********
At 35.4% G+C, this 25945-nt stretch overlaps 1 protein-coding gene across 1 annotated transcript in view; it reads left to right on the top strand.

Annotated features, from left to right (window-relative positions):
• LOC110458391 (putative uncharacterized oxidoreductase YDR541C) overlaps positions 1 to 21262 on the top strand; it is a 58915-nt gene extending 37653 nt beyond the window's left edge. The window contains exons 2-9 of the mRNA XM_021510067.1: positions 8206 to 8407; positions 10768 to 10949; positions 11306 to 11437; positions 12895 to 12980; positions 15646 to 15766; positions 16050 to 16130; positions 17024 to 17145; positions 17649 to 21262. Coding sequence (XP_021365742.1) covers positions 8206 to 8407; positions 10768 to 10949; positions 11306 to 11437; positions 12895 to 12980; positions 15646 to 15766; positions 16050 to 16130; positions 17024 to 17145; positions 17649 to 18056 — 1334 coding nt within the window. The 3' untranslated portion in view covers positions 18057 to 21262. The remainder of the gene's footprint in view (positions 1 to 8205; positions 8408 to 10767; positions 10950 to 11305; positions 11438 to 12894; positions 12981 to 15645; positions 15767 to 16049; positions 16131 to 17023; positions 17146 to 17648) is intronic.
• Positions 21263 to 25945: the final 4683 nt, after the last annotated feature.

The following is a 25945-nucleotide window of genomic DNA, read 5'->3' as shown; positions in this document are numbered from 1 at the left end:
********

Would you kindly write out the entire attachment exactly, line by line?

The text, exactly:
At 35.4% G+C, this 25945-nt stretch overlaps 1 protein-coding gene across 1 annotated transcript in view; it reads left to right on the top strand.

Annotated features, from left to right (window-relative positions):
• LOC110458391 (putative uncharacterized oxidoreductase YDR541C) overlaps positions 1 to 21262 on the top strand; it is a 58915-nt gene extending 37653 nt beyond the window's left edge. The window contains exons 2-9 of the mRNA XM_021510067.1: positions 8206 to 8407; positions 10768 to 10949; positions 11306 to 11437; positions 12895 to 12980; positions 15646 to 15766; positions 16050 to 16130; positions 17024 to 17145; positions 17649 to 21262. Coding sequence (XP_021365742.1) covers positions 8206 to 8407; positions 10768 to 10949; positions 11306 to 11437; positions 12895 to 12980; positions 15646 to 15766; positions 16050 to 16130; positions 17024 to 17145; positions 17649 to 18056 — 1334 coding nt within the window. The 3' untranslated portion in view covers positions 18057 to 21262. The remainder of the gene's footprint in view (positions 1 to 8205; positions 8408 to 10767; positions 10950 to 11305; positions 11438 to 12894; positions 12981 to 15645; positions 15767 to 16049; positions 16131 to 17023; positions 17146 to 17648) is intronic.
• Positions 21263 to 25945: the final 4683 nt, after the last annotated feature.

The following is a 25945-nucleotide window of genomic DNA, read 5'->3' as shown; positions in this document are numbered from 1 at the left end: